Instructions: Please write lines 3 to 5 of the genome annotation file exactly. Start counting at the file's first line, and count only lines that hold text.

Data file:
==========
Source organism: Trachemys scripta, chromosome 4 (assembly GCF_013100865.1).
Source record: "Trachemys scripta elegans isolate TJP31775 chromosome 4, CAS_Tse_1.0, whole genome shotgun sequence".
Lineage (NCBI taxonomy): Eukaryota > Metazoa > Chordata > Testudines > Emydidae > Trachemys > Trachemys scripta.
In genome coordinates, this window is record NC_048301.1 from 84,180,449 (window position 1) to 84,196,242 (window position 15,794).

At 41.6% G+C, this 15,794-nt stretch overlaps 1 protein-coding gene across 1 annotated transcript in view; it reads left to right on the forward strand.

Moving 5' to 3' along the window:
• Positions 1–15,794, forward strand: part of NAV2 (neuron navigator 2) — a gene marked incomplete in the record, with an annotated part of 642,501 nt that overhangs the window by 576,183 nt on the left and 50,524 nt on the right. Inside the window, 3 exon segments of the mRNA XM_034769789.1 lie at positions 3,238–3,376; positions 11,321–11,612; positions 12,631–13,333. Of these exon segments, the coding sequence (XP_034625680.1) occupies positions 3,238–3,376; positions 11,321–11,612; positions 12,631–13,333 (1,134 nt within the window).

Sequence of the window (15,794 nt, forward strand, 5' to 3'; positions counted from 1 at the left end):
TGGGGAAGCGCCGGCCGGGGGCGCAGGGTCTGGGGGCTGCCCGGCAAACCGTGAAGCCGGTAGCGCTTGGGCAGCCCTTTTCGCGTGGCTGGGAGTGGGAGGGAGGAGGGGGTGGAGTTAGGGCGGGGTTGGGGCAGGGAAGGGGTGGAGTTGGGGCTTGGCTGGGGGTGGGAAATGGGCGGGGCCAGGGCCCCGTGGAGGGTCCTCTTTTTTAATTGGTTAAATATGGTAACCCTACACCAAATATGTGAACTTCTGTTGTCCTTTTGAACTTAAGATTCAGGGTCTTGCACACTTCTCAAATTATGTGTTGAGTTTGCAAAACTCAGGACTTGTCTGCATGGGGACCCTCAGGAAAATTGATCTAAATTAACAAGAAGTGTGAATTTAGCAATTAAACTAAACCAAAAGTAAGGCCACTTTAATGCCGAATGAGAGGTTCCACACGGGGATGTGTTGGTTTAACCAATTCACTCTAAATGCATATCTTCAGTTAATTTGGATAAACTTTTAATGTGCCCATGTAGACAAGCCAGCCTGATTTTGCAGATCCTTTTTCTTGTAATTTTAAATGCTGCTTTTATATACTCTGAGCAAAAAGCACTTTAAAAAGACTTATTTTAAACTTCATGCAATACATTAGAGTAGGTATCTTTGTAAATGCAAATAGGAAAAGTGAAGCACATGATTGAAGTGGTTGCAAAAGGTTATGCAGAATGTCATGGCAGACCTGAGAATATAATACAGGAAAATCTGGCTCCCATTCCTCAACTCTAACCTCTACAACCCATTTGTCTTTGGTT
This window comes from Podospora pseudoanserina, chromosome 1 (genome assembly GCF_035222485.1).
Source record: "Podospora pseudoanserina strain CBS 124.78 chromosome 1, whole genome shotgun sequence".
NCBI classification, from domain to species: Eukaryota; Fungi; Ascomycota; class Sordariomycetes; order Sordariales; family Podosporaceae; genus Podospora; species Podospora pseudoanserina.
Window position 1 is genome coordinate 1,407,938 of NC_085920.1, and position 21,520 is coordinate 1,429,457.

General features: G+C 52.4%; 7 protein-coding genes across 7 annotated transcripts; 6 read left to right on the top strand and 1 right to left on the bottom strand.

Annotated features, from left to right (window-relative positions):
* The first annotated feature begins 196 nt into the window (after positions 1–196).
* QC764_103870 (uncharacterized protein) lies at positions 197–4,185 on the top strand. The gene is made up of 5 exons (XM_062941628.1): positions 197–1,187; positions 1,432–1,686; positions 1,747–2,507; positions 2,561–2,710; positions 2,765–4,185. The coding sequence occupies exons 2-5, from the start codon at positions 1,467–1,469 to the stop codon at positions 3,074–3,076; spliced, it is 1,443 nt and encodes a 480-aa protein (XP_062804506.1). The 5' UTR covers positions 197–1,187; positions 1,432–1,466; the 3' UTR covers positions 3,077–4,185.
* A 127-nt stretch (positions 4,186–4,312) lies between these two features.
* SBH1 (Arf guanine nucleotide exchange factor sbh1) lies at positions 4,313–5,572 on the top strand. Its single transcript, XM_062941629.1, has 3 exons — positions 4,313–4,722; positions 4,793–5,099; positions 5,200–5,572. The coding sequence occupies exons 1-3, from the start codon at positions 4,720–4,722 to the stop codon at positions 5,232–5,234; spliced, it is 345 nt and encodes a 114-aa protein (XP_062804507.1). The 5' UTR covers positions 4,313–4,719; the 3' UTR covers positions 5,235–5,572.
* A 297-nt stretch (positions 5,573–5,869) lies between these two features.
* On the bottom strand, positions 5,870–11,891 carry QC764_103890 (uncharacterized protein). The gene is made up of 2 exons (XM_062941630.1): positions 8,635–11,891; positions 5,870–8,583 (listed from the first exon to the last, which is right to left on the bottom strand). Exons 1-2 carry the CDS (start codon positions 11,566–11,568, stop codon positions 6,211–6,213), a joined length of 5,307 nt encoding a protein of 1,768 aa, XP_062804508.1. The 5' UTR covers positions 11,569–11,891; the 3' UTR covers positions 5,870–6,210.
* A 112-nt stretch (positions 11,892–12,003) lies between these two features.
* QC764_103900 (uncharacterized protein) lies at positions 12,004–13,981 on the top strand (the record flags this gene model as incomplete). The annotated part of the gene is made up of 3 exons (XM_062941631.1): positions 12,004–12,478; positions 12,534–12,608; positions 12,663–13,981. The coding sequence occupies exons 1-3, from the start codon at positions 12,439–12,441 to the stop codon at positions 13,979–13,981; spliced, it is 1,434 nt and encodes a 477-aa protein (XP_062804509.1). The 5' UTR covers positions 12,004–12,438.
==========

Lineage (NCBI taxonomy): Eukaryota > Metazoa > Chordata > Testudines > Emydidae > Trachemys > Trachemys scripta.
In genome coordinates, this window is record NC_048301.1 from 84,180,449 (window position 1) to 84,196,242 (window position 15,794).

At 41.6% G+C, this 15,794-nt stretch overlaps 1 protein-coding gene across 1 annotated transcript in view; it reads left to right on the forward strand.